I sit writing this Blog post just days out from the one year anniversary of my entry (I could say "re-entry but I was never really a cyclist in the past... I just rode a bike from time to time as I had need) into the world of cycling.
A re-cap for those of you who are new to the forum; My family made a decision in June 2009 to go car-free for 6 months to see how we went. At that point, we decided since we were going ok with that we would continue to live a car-free life.
Having come to that decision, and with me working about 15km from home, and being sick of catching public transport to work, we decided we must look at other options for transport.
Following that discussion, I was walking past a garage sale early last year and spied an MTB. It was a bit rough looking, but looked sturdy enough to carry my 110kg body around. I bought it for $20. Without doing ANYTHING to it, I rode it to work the following day. That was the first day of the HeatWave at the start of Jan '10. It was 38 degrees when I left for work and it took me an hour to travel the 15k's.
A couple of days later someone noted that my tires were a little low on pressure so I stopped at the servo to pump them up... they were at about 15psi! I immediately took 10 minutes off my time to work.
Between then and Easter I rode almost every day... and dropped 20kg's.
I lost another 5kg this Winter even tho I am no longer commuting.
What happened next was that we fitted all the girls out (I have 3 Primary School Aged Daughters) with bikes or trailer bikes (as well as my wife) and I started riding the girls to school. It was slow at first. It is a 10km round trip that they now do in around 25 minutes.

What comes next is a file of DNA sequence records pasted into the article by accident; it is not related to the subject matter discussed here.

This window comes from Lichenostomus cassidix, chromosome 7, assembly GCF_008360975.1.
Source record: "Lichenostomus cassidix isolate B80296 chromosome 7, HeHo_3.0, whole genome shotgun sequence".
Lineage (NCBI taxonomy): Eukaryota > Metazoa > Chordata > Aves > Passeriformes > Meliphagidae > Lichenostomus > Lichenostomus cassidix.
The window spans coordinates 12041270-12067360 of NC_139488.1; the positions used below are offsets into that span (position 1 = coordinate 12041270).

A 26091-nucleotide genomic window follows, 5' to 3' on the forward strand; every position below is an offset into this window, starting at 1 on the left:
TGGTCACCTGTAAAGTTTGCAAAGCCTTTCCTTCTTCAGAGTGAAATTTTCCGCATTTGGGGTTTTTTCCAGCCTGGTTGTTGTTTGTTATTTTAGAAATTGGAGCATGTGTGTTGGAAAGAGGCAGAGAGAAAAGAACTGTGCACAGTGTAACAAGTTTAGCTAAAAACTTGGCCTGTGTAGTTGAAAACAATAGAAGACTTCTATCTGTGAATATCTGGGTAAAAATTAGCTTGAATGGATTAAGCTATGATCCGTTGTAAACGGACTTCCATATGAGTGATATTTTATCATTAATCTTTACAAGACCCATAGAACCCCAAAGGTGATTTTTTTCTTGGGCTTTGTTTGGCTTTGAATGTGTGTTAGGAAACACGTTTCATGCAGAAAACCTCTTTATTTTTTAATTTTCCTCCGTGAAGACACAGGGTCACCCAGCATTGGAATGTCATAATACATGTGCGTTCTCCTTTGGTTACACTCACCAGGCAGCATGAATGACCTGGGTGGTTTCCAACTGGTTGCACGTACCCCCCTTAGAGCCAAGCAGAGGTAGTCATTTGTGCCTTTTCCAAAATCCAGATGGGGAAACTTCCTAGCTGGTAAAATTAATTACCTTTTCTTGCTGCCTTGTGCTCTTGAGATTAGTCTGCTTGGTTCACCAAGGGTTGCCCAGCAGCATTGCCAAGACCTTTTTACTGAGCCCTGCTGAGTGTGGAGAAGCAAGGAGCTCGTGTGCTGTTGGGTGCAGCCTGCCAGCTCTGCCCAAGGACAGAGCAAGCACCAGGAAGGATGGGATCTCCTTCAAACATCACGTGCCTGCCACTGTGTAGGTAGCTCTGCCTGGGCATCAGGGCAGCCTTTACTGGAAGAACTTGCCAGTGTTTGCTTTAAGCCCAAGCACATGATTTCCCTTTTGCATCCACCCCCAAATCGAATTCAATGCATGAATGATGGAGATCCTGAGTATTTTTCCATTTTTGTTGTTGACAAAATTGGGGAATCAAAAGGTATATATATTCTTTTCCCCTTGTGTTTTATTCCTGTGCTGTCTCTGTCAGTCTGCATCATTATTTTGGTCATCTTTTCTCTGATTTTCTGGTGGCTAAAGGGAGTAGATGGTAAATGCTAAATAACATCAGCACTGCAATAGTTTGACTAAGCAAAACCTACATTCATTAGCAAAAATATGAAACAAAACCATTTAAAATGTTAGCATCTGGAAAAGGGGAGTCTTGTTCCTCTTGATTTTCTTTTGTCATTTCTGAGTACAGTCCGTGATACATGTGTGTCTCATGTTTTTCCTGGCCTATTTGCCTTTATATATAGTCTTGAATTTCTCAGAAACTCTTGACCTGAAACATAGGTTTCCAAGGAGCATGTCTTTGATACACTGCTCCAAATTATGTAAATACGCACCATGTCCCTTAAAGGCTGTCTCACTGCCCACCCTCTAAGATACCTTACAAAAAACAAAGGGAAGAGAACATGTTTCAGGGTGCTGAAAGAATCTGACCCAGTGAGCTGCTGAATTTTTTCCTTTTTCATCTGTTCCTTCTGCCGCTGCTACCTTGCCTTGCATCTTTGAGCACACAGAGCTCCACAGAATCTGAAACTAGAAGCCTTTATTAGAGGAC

They completed the 15km route at Gear Up Girl with their mum about a month ago and we have done 15-20km days with them. They are tuckered out by the end of the day, but they are good riders. I hope they will always be good riders who love getting on their bikes.
As far as equipment, I went from that MTB to a single speed roadie in April and more recently to a geared roadie. I still own all 3 bikes and I am now tinkering with the idea of getting a fixed wheel bike on the road... I have a frame and have been looking at wheel sets online. We'll see how that one goes.
So, I sit here contemplating the "where to from here" question...
Having completed the 100km of Amy's Ride 2010, as well as a couple of other 100k days. I know I can do that distance without too much problem now, as long as I drink and eat enough. I don't cramp (or I haven't so far) and I don't feel sore in the days following the long rides. I know there are some who do several 100+k days a week and they all survive them, but this is my first full Summer and I am most definitely still learning.
I would like to be a better hill climber. That goal I am working towards with others early on Tuesday mornings by riding up to Mt Lofty.
I would like to be better at longer distances, with not so much flagging at the end... THAT is only going to happen by riding longer distances, more often.
I would like, by the end of the Summer, to be lighter than I am now (which will help with the climbing). The other signifier I am keeping an eye on is my waistline. I am not concentrating on the weight loss because I know that with the riding I am doing, I am building muscle, which weighs more than the fat I am replacing, so I am trying to keep both measurements in check. My belt has so many extra holes in it than it had when I purchased it that it will almost go around me one and a half times. I am almost at the point of putting one more hole in this belt (but not quite).
So, I want to encourage you... If you think you can't do it, you won't. If you don't think about (or don't know) what you can and can't do, but give it a go, you will probably eventually achieve what you set out to do... Like riding up Mt Lofty on a Single Speed bike.
Give things a go. Ride your bike to work instead of taking your car. Don't grab for the car keys to go down to the shop for the milk. Ride in ordinary clothes. Try riding up a hill. Try enjoying something different.
I am happier and more at peace with life than I have been before and a large part of that is the role that cycling now plays in my life.
Thank you to all of those who have offered their time and knowledge to my cycling efforts in the last year... you know who you are.
Blog you later.